Weir-type diaphragm valve. Image Credit: TLV. 

  • The straight through type can be used in situations where the flow direction changes within the system. The body of this design has a flat bottom that is parallel to the flow stream. This allows the flow to move uninhibited through the valve with no major obstructions. A flexible material is required for the diaphragm so that the mechanism can reach the bottom of the valve body; this can shorten the life span of the diaphragm. They are excellent for use with sludge, slurries and other viscous fluids but they are not well suited for high temperature fluids.

Straight-through diaphragm valve. Image Credit:Spiraxsarco

 

Both styles provide a streamlined path for fluid flow that yields minimal pressure drop across the valve.

 

Media

The flow transfer and control category covers a wide spectrum of products designed to facilitate, control, maintain, meter, or read the flow of material through hoses, pipes or tubing. The material in question can be liquid, gaseous, or semi-solid (colloids and slurries). The following families fall within this category: valves, valve actuators and positioners, dispensing valves, pumps, flow sensing, level sensing, density and specific gravity sensing, viscosity sensing, and miscellaneous related products.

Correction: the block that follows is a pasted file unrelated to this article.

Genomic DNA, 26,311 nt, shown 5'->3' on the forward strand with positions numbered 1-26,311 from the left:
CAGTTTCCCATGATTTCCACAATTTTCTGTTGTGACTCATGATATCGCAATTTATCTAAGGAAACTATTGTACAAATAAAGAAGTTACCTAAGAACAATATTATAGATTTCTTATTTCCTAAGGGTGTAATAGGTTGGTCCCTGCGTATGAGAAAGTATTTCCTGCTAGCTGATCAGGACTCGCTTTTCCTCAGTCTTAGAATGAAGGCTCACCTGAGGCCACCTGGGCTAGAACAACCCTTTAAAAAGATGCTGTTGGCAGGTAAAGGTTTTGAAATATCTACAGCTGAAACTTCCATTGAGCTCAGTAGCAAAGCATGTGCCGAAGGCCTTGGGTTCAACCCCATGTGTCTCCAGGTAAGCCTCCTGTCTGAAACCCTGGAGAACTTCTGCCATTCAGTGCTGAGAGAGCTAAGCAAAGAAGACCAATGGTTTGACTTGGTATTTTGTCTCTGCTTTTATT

Diaphragm valves are especially suited for handling corrosive fluids, fibrous slurries, radioactive fluids, or other fluids that must remain free from contamination. Since the diaphragm does not come into contact with the media the valve  can be used with sticky or viscous fluids, which can get stuck or clog other types of valve mechanisms.

 

Valve Components

Diaphragm valves have a very basic body construction.

 

Body

  • The stem of a diaphragm valve does not rotate.